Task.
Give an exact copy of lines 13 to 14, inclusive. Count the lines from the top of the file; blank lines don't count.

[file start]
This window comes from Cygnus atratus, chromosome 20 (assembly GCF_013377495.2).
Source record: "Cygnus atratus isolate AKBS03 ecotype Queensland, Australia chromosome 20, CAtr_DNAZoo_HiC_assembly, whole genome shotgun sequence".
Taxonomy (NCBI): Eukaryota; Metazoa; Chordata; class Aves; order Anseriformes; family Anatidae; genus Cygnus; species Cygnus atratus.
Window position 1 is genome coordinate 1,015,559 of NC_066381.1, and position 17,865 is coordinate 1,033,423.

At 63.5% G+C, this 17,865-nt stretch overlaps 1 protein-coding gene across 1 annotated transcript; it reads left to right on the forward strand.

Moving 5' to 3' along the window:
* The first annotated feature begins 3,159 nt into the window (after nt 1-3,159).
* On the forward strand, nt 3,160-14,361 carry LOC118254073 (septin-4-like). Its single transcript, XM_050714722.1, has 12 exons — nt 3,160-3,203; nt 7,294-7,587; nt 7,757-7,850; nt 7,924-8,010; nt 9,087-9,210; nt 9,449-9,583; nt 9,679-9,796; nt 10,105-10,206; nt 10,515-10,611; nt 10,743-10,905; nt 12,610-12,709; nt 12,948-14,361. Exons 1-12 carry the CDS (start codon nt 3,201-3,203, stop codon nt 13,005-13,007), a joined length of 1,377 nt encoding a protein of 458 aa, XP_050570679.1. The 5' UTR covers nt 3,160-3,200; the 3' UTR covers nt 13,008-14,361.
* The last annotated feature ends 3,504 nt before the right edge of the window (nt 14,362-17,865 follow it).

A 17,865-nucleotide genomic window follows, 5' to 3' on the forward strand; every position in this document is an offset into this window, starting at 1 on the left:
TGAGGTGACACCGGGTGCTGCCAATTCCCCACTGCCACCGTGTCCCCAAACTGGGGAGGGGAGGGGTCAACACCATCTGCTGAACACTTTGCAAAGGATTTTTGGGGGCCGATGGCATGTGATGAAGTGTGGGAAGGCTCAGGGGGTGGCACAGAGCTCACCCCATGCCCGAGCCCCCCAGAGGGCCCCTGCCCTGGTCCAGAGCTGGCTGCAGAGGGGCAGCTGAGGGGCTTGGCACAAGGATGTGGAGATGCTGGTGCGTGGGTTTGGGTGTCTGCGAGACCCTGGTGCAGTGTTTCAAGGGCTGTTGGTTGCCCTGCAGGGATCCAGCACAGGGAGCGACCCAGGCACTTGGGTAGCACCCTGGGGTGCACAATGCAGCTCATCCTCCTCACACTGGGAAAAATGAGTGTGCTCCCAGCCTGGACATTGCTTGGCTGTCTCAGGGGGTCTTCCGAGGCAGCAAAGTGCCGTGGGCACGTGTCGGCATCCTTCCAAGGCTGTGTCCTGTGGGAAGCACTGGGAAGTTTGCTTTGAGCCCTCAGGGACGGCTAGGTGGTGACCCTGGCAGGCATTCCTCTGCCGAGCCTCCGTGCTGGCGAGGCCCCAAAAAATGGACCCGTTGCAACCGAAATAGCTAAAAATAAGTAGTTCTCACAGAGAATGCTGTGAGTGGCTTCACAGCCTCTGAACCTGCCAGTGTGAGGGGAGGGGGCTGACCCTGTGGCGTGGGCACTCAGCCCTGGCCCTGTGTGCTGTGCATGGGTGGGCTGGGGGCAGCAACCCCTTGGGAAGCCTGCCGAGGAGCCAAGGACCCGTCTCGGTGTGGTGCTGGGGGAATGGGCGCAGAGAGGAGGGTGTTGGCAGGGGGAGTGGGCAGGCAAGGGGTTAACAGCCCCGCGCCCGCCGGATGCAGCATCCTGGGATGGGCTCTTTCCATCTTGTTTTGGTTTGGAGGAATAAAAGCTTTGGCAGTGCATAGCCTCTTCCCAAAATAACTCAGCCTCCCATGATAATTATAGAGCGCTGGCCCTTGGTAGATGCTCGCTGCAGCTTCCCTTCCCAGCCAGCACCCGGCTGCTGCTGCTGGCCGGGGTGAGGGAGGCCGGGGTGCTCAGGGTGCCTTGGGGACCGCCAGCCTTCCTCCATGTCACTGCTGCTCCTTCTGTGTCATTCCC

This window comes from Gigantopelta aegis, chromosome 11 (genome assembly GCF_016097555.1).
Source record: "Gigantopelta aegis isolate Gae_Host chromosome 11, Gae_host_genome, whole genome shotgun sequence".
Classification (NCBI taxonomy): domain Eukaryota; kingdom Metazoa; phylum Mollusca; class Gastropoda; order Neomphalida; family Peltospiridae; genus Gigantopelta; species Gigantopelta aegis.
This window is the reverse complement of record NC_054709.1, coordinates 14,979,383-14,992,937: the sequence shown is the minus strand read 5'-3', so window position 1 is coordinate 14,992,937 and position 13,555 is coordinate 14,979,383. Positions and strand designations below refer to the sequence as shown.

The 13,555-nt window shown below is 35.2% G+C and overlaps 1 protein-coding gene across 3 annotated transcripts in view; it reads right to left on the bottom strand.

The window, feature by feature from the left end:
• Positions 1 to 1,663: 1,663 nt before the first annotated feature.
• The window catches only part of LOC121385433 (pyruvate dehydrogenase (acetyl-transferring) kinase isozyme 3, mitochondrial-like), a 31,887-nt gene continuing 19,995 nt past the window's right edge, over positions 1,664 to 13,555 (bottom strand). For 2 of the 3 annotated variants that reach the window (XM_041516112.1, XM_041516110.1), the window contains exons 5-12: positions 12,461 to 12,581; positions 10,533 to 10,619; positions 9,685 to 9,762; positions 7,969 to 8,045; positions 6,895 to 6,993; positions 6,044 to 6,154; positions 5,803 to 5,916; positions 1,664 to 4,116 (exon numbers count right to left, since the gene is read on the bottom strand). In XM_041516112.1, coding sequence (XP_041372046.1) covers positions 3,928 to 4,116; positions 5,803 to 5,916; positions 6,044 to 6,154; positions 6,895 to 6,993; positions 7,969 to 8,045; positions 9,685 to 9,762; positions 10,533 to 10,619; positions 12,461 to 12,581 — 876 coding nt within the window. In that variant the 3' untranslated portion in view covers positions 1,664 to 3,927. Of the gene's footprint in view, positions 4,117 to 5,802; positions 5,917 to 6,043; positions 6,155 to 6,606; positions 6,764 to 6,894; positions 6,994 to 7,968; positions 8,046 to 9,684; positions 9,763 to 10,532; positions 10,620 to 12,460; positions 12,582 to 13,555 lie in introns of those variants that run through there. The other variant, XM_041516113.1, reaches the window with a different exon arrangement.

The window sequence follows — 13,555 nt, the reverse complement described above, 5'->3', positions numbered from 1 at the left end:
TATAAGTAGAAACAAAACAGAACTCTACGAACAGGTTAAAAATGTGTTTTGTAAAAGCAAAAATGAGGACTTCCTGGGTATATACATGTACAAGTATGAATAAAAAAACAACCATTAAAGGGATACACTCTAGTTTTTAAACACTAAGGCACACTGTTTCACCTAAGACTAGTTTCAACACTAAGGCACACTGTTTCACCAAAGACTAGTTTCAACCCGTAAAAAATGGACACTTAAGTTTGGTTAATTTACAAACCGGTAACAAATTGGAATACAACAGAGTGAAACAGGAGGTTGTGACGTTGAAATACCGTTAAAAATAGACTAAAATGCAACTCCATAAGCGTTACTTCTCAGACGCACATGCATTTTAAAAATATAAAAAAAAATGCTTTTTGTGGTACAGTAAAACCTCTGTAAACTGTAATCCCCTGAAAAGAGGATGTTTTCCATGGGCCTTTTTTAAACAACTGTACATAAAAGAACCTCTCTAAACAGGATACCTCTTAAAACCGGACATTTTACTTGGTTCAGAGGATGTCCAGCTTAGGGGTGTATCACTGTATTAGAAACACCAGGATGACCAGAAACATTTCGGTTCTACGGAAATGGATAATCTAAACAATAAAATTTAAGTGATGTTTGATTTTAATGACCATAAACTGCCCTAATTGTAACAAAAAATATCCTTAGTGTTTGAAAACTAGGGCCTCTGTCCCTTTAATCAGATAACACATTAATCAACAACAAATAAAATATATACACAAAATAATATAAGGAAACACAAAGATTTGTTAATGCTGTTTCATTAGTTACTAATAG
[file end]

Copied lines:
Source record: "Gigantopelta aegis isolate Gae_Host chromosome 11, Gae_host_genome, whole genome shotgun sequence".
Classification (NCBI taxonomy): domain Eukaryota; kingdom Metazoa; phylum Mollusca; class Gastropoda; order Neomphalida; family Peltospiridae; genus Gigantopelta; species Gigantopelta aegis.